What you post online could come back to haunt you in your personal injury case.
For better or for worse, social media is a major part of our daily lives — not just in the United States, but across the world. From Facebook to Twitter to Snapchat to Instagram, many Americans love to use social media. People frequently post daily updates, pictures, and even videos of both everyday occurrences and special events like vacations.
But if you are involved in a personal injury lawsuit, these postings may ultimately be used against you. A seemingly innocent post about going out for a night or on a trip could be evidence in your case — even if your privacy settings are locked down. That is because many attorneys are now requesting information about social media accounts in lawsuits, so even if they cannot access your profile directly, you may be required to turn over your information as part of the discovery process.
Discovery is the part of a lawsuit where the parties exchange information about the case. As a general rule, discovery is meant to be “free and fair,” so even information that is only slightly relevant to the case may be requested by the other side. And because social media postings have the potential to be highly relevant to your claim, there is a strong likelihood that you will be required to turn over your postings to the other side in a personal injury case.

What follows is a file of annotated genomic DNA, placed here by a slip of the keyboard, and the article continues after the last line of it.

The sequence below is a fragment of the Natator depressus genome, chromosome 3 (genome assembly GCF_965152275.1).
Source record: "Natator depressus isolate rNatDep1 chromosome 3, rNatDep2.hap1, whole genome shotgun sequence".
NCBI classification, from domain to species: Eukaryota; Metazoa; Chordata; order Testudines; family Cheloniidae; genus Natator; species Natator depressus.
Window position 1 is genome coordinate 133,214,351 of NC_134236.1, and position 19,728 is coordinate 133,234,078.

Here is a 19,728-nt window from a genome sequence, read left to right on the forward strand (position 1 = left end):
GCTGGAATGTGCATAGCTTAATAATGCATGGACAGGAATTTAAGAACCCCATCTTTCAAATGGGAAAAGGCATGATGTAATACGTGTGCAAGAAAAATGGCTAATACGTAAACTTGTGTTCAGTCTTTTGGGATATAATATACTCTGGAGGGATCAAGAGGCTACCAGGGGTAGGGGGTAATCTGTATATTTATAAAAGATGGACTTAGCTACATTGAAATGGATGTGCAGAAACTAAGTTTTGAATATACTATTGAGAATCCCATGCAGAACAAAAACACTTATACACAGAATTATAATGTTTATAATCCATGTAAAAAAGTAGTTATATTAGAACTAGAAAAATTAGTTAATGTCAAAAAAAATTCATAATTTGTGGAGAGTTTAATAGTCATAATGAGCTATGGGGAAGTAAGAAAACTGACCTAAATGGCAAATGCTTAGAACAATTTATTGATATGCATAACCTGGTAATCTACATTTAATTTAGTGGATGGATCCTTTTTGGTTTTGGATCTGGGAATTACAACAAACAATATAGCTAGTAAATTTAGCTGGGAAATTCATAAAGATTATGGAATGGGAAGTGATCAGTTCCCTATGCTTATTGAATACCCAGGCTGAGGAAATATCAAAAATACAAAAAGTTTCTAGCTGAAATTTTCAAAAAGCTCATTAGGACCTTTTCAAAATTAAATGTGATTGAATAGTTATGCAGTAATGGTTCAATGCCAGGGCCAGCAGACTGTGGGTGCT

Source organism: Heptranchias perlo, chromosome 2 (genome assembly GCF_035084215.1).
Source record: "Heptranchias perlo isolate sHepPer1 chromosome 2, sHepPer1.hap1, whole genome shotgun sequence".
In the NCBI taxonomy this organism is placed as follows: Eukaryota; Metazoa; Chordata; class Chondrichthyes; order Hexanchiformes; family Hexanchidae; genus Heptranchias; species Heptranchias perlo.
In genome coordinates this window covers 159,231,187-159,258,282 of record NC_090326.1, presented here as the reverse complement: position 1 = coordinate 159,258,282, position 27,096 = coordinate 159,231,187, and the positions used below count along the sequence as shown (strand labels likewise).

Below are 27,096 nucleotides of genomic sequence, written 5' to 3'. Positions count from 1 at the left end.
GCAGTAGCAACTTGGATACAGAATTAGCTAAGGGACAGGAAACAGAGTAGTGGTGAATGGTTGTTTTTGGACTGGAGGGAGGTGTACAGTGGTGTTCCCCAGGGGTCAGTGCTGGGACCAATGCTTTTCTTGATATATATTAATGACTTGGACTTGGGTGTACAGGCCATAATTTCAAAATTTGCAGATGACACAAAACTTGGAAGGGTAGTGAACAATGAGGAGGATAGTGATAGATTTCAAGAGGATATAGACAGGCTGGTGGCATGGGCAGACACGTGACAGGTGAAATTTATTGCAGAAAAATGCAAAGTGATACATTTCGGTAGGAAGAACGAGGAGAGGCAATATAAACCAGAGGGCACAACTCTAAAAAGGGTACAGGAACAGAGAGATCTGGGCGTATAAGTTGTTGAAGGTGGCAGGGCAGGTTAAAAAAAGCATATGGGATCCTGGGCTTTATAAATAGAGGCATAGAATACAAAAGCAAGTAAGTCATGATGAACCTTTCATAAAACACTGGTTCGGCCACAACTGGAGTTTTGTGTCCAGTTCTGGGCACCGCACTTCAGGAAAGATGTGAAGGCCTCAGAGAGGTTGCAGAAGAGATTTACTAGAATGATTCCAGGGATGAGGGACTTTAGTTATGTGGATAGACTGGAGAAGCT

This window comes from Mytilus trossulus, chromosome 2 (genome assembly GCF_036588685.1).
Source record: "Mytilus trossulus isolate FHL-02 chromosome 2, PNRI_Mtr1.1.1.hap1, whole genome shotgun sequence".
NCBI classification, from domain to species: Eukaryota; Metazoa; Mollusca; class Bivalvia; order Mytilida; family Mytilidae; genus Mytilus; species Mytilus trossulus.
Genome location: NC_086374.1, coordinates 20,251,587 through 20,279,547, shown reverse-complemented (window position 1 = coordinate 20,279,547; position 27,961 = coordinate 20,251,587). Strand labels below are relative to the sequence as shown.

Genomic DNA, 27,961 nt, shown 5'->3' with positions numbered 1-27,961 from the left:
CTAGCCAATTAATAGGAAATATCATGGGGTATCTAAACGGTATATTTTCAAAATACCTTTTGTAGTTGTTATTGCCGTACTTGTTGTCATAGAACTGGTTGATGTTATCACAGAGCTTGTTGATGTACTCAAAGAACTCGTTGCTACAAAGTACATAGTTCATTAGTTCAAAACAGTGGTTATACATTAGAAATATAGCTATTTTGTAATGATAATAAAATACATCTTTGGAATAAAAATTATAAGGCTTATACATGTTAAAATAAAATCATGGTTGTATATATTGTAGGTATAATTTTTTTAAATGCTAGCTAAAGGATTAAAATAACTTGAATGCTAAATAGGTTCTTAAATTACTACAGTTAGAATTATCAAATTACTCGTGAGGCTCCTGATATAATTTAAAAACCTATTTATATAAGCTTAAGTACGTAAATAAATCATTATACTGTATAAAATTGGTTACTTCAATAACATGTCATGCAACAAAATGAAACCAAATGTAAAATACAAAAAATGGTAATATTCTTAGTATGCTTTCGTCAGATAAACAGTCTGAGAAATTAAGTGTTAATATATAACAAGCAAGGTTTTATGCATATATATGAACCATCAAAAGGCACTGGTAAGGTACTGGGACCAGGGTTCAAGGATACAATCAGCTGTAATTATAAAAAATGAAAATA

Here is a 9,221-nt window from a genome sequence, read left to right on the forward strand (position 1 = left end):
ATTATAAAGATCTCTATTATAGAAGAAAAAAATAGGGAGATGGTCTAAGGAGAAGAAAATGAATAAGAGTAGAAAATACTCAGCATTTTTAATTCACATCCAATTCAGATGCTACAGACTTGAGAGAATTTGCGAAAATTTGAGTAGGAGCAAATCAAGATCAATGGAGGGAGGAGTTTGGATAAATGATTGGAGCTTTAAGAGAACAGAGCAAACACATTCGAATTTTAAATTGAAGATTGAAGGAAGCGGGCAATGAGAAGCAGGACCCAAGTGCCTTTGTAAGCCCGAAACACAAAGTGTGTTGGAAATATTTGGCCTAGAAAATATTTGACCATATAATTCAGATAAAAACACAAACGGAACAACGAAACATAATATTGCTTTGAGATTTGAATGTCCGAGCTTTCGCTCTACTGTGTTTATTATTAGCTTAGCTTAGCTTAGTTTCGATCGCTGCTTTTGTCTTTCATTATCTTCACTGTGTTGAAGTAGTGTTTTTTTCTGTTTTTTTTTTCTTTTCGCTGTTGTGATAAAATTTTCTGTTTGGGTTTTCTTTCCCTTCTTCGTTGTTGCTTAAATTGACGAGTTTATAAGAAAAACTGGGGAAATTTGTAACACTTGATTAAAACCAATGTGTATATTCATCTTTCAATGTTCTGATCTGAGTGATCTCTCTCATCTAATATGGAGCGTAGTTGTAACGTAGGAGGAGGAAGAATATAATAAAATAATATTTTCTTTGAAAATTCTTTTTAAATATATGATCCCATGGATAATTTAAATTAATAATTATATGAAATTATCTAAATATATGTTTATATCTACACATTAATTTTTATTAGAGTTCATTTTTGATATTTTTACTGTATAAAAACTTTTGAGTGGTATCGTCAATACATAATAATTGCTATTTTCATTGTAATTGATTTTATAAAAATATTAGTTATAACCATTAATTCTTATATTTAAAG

Think of it this way: in the old days, a defense attorney may have had to hire a private investigator to follow a plaintiff in a personal injury lawsuit around to see if he or she was lying or exaggerating about the extent of their injuries. There was even an episode of the Brady Bunch where Mr. Brady dropped his suitcase on the floor of the courtroom to prove that the man who sued them after a car accident was faking his neck injury. But in 2017, social media makes it even easier for defense attorneys to claim that someone is either lying about their injury or exaggerating about it — and often in entirely unfair ways.
Many of us only post our “best lives” to social media. We don’t post our pain and suffering, or talk about how difficult our lives are. We post pictures and videos of happy times, not the days where we can barely get out of bed or our numerous trips to the doctor. If the other side’s attorney gets ahold of postings where it seems like you are living a great life, he or she could try to claim that you must be lying about the extent of your injuries — otherwise you wouldn’t be so happy and able to do all of that fun stuff.
That is why most skilled personal injury attorneys recommend that their clients stay off of social media while their case is pending — or to be very, very careful about what they post. Even innocent posts could be misconstrued or taken out of context to be used against you. Being smart about what you put online can help protect your ability to recover for your injuries.
If you have been hurt in an accident, contact the Law Offices of Larry H. Parker at 800-333-0000 or firstname.lastname@example.org. We will fight for your right to recovery, and will advise you through each step of the process. Initial consultations are always free, and we never charge a fee unless we get money for you!